Shai Hope rose to the occasion with a second century in a matter of days which underpinned a monumental victory for the West Indies after they chased down 322 against England in the second Test.
The 23-year-old became the first person in history to record centuries in both innings of a first-class match at Headingley, but more importantly his 118 not out in trying circumstances ushered the tourists to an Investec series-levelling five-wicket triumph.
Hope came to the crease at 53 for two but belied his tender years and relative inexperience in only his 12th Test to put on a match-altering 144-run partnership with Kraigg Brathwaite, a stand that ultimately helped to secure the Windies’ first victory on these shores since June 2000.
Stat of the day
There have been 534 first-class matches at Headingley and amazingly, though some greats of the game at Yorkshire, England and beyond have played at this world famous ground, no one had recorded a hundred in either innings.
That Hope is the first man to do so comes as an enormous surprise, not least because he came to Leeds without a three-figure score in his first 11 Tests.
Windies’ new Hope
Hope came highly-recommended from the Caribbean – although an average of 18.61 prior to this Test is hardly a ringing endorsement. He came to the crease amid a mini-wobble for the Windies, who had lost two quick wickets, and perhaps buoyed by his first-innings 147 looked immediately comfortable.
He breezed to a half-century from 70 balls without ever looking in trouble before playing the match situation after Brathwaite’s dismissal. At that point, the tourists still needed 125 and Hope showed the requisite composure to lead his side home. Expect to read a lot more about this young man.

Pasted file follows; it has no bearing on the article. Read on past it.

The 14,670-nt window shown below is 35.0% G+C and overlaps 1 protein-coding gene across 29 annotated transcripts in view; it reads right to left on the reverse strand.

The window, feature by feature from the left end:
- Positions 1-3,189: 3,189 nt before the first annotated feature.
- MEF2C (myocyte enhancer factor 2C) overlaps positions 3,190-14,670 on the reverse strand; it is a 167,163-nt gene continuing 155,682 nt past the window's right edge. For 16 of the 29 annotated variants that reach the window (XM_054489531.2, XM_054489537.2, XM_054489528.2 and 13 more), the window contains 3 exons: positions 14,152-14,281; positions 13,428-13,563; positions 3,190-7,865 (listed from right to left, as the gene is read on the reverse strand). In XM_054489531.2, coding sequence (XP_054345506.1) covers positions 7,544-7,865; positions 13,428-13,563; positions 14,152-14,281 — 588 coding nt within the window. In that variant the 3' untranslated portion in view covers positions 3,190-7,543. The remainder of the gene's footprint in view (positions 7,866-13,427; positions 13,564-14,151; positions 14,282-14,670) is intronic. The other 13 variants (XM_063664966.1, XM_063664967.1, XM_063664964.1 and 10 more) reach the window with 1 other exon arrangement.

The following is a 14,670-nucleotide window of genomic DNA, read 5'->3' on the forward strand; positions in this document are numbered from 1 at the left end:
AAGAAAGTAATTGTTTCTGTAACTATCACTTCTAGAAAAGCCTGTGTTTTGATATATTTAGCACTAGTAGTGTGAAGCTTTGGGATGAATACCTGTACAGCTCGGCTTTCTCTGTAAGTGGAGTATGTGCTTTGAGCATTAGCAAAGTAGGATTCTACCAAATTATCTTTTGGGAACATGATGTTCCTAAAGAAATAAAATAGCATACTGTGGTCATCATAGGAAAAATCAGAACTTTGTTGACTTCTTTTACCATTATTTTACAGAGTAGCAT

Tweet of the day
Former England captain Michael Vaughan will not be the only one to eat a slice following the Windies’ shock win.
Catches win matches
West Indies’ fielding has been widely pilloried in Headingley, with a number of dropped catches costing them in excess of 200 runs, but England will rue Alastair Cook shelling a regulation chance which gave Brathwaite a lifeline.
The Windies opener had only four to his name when he edged Stuart Broad to first slip and although the ball flew to Cook, it is a chance he would usually snaffle.
It proved the one that got away as Brathwaite rode his luck to contribute a further match-shaping 91 runs in a crucial stand with Hope, who was also grassed by Cook after he had passed his hundred, the final nail in England’s coffin.
Five days tests are here to stay
Is there anything more spellbinding than a final session of a Test match where all four results are still possible? Nerves were frayed, tensions were high – and that was just in the press box.
There has been some suggestion that what is still regarded by the purists as the pinnacle of the game could be shortened to four days in an effort to shake up dwindling interest. But as this match has proven, Test cricket is at its most thrilling when it reaches a crescendo. Try telling those at Headingley this encounter should have finished on Monday.
England will lick their wounds before heading to Lord’s for next week’s decider while the West Indies, having battled for recognition since arriving on these shores, will hope to continue the momentum and seal an unlikely series win, a prospect that would have seemed unimaginable only days ago, following their innings defeat at Edgbaston in the opener.